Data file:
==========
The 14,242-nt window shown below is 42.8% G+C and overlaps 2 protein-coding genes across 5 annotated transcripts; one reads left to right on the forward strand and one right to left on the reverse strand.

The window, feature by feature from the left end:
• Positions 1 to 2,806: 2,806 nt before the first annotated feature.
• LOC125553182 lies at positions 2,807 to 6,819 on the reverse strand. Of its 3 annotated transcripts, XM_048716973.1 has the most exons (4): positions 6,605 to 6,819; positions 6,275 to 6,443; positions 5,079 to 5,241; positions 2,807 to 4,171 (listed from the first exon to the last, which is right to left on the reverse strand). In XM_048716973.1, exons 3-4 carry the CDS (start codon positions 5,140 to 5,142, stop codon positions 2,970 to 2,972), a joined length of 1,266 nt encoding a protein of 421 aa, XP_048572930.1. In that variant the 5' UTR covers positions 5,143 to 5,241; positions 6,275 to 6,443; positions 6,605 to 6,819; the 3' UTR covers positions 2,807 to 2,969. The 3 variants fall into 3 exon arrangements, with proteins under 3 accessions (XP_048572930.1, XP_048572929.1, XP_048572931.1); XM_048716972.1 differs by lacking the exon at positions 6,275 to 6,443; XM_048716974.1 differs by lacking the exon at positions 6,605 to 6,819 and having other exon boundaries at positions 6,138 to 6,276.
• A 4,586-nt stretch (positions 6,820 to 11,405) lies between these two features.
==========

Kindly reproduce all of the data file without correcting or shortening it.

The 14,242-nt window shown below is 42.8% G+C and overlaps 2 protein-coding genes across 5 annotated transcripts; one reads left to right on the forward strand and one right to left on the reverse strand.

The window, feature by feature from the left end:
• Positions 1 to 2,806: 2,806 nt before the first annotated feature.
• LOC125553182 lies at positions 2,807 to 6,819 on the reverse strand. Of its 3 annotated transcripts, XM_048716973.1 has the most exons (4): positions 6,605 to 6,819; positions 6,275 to 6,443; positions 5,079 to 5,241; positions 2,807 to 4,171 (listed from the first exon to the last, which is right to left on the reverse strand). In XM_048716973.1, exons 3-4 carry the CDS (start codon positions 5,140 to 5,142, stop codon positions 2,970 to 2,972), a joined length of 1,266 nt encoding a protein of 421 aa, XP_048572930.1. In that variant the 5' UTR covers positions 5,143 to 5,241; positions 6,275 to 6,443; positions 6,605 to 6,819; the 3' UTR covers positions 2,807 to 2,969. The 3 variants fall into 3 exon arrangements, with proteins under 3 accessions (XP_048572930.1, XP_048572929.1, XP_048572931.1); XM_048716972.1 differs by lacking the exon at positions 6,275 to 6,443; XM_048716974.1 differs by lacking the exon at positions 6,605 to 6,819 and having other exon boundaries at positions 6,138 to 6,276.
• A 4,586-nt stretch (positions 6,820 to 11,405) lies between these two features.